Well into his eighth decade, Paul McCartney has a lot to be thankful for. Though he recently was denied entry to Tyga’s post-Grammys party, he is a living legend: one of two surviving Beatles and the co-writer of much of the band’s material. Yet, one prize remains beyond McCartney’s grasp. He lost his publishing rights to the Beatles’ catalogue decades ago and, despite years of wrangling that included a tiff with Michael Jackson, has been unable to get them back.

Now, McCartney has fired another fusillade in his battle to reclaim his music. As Billboard first reported, records show McCartney, taking advantage of a law that allows singers to reclaim publishing rights after 56 years, filed a “notice of termination” with the U.S. Copyright Office. The songs on the table include many Beatles masterworks, including “Hey Jude” and “Revolution” — and, for the record, “Ob-La-Di, Ob-La-Da,” one of John Lennon’s least-favorite Beatles songs.

Publishing rights are, more or less, the right to “exploit” a song — to, for example, license it to a film, TV show or video game. The vast majority of McCartney’s work with the Beatles was credited to “Lennon-McCartney” — but, as the BBC noted, the singers lost their publishing rights in the 1960s when ATV, a publishing company they created with the other Beatles, their manager and outside investors, was sold without their knowledge.

Enter the King of Pop. McCartney and Jackson were collaborators, as anyone who has heard “The Girl is Mine” on “Thriller” or seen the “Say, Say, Say” video knows. And, one day, McCartney started talking to Jackson about music publishing. As J. Randy Taraborrelli recounted in “Michael Jackson: The Magic, The Madness, The Whole Story,” Jackson proved an apt pupil.

When Michael told Paul, “Maybe someday I’ll buy your songs,” Paul laughed.
“Great,” He said. “Good joke.”
Michael wasn’t joking. Paul would one day regret their conversation.
“I gave him a lot of free advice,” he would later say. “And you know what? A fish gets caught by opening his mouth.”

Indeed, after McCartney failed to buy ATV in a $20 million deal with Lennon’s widow Yoko Ono, Jackson bought it in for $47.5 million in 1985. McCartney wasn’t happy.

“Someone rang me up one day and said, ‘Michael’s bought your songs,’” McCartney later said. “I said, ‘What??!!’ I think it’s dodgy to do things like that. … To be someone’s friend and then to buy the rug they’re standing on.”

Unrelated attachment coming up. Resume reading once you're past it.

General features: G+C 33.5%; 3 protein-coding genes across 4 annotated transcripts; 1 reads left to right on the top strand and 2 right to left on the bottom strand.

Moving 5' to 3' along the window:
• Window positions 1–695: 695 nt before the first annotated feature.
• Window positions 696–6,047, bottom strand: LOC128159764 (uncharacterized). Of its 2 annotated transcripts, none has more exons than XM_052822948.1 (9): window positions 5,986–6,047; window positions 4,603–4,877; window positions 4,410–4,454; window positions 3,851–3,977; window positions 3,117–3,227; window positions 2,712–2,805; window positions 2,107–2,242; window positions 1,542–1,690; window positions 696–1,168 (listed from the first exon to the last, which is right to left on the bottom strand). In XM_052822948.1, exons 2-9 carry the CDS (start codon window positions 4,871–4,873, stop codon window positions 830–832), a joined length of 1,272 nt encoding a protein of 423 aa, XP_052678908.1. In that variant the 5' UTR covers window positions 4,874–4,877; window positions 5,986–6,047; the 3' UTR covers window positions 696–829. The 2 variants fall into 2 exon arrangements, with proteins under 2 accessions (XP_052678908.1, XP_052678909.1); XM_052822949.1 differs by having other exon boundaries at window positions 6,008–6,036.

McCartney’s notice of termination is an attempt to get the rug back. But what is a notice of termination?

As Billboard explained: “In order to reclaim publishing ownership of a song, a songwriter must file with the U.S. Copyright Office, terminating the publishing anywhere from 2 to 10 years before the 56 years elapse, in order to obtain ownership of that song’s publishing in a timely manner. (If the writer doesn’t put in a notice within that window, they have another five-year period to reclaim the copyrights but each day’s delay adds another day that the publisher owns the copyright.)”

The 56-year waiting period on many of the songs McCartney wants back doesn’t expire until 2025 — the year the man who wrote “When I’m 64” turns 83. It’s also worth noting that McCartney is only seeking his share of the publishing rights — not Lennon’s or anyone else’s — and only in the United States. Yoko Ono sold her rights to the catalogue to ATV, now known as Sony/ATV, in 2009.

“Only the McCartney half of the Lennon/McCartney songs are eligible for termination, and only for the U.S.,” an unnamed source told Billboard. “Sony/ATV still owns [those] Beatles songs in the rest of the world.”

Meanwhile it was just reported earlier this month that the Jackson estate sold its share of Sony/ATV to Sony for $750 million. The catalogue now includes works by Jackson, Bob Dylan, Eminem and Taylor Swift.

As the world found out in 2012 when “Mad Men” paid $250,000 to use “Tomorrow Never Knows” at the end of one episode, Beatles songs are not “exploited” cheaply.

“It was always my feeling that the show lacked a certain authenticity because we never could have an actual master recording of the Beatles performing,” Matthew Weiner, the creator of the show, said at the time. “Not just someone singing their song or a version of their song, but them, doing a song in the show. It always felt to me like a flaw. Because they are the band, probably, of the 20th century.” He added: “Whatever people think, this is not about money. It never is. They are concerned about their legacy and their artistic impact.”

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